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Why do Health Care Costs Continue to Rise?

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A recent checkup revealed that I had a host of medical issues requiring repeated visits to the doctor as well as prescription medications and lab tests in order to improve my overall health. While I do have insurance, these health issues, with their mandatory co-payments and deductibles, resulted in out-of-pocket expense. Adding these medical costs, along with those of my spouse and my allergy-prone teenage daughter, I estimate that my family expended almost 20% of our net monthly income to cover them. That may not seem like a lot, but it does add up in these economically uncertain times, and has a significant impact on our family budget.

Adding up the costs, I started to think about recent efforts to reform the way in which health care is administered in our country and why they have met with so much resistance. If, as seemed to be the case from my own experience, health care costs every year take an increasingly larger bite out of the average American’s income, one would expect a rising chorus directed at keeping those costs down. Oddly enough, much of the debate over health care reform centers on forcing someone to purchase insurance under the Affordable Care Act as opposed to the economic advantages to the individual and the government in having universal coverage for all Americans.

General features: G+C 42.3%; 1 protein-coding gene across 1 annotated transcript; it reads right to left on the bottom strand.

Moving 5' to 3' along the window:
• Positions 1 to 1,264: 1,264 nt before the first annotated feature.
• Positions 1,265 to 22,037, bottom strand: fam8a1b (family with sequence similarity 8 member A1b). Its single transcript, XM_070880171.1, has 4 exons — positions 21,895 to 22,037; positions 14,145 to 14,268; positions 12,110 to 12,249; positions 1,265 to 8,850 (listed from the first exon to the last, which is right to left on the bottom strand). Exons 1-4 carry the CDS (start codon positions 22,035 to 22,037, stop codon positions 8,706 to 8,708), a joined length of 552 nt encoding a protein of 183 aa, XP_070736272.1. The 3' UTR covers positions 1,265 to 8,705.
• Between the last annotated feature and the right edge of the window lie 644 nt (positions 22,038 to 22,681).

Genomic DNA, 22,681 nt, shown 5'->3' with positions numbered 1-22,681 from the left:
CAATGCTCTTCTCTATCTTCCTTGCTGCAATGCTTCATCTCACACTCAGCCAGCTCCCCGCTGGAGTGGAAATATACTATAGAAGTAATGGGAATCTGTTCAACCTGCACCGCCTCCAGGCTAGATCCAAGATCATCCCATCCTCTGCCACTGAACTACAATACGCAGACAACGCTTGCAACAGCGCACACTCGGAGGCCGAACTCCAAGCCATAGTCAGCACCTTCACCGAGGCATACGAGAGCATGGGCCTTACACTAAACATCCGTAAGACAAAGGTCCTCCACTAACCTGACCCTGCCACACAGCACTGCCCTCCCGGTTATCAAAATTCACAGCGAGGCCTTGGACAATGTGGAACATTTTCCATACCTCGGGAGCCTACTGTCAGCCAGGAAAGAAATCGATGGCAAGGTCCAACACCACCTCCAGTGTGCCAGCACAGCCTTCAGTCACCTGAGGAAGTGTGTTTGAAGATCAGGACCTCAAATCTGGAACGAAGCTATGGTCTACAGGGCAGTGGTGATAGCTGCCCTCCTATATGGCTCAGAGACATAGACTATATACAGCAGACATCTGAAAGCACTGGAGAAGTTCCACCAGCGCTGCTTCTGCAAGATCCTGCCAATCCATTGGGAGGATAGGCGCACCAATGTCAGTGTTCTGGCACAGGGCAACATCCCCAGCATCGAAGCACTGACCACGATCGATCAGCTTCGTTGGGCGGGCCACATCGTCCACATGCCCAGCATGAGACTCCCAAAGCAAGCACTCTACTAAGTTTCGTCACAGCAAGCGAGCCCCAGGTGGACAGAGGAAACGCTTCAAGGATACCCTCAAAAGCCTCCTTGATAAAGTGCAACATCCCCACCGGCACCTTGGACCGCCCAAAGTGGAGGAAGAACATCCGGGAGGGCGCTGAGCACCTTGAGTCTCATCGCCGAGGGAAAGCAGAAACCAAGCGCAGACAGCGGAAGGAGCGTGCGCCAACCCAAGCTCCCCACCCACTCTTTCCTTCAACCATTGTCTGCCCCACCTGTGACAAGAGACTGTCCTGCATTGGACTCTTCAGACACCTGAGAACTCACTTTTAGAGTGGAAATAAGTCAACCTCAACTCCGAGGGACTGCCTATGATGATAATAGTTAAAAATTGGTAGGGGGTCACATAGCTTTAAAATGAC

Trying to understand why many Americans favor an individual right not to choose coverage (Americans have, after all, been forced to carry automobile liability insurance for years, without quibble) over lower costs and their own economic advantage, I began to look into why health care costs are so high. According to the 2011 Milliman Medical Index, the total cost of health care for a typical family of four covered by a preferred provider plan was $19,393; an increase of $1,319, or 7.3 percent over the cost for 2010. This amount was double what the same family would have needed less than a decade ago, in 2002, when the cost was $9,235. Of the total 2011 amount, the average employee paid an all time high of 39.7 percent, or $8008. That is certainly not small change at a time when the economy has stagnated and unemployment is high.

Why health care costs continue to rise is not easily answered or understood. Many factors have been cited as contributing to the high cost: the fear of medical malpractice lawsuits, doctor and hospital fees, overuse of unnecessary tests and procedures, extremely high overhead and administrative costs, over-emphasis on treatment as opposed to preventive care, and a quantity- not quality-based system for doctor and hospital reimbursement (they are paid more for how much service they provide) have all been named as potential culprits.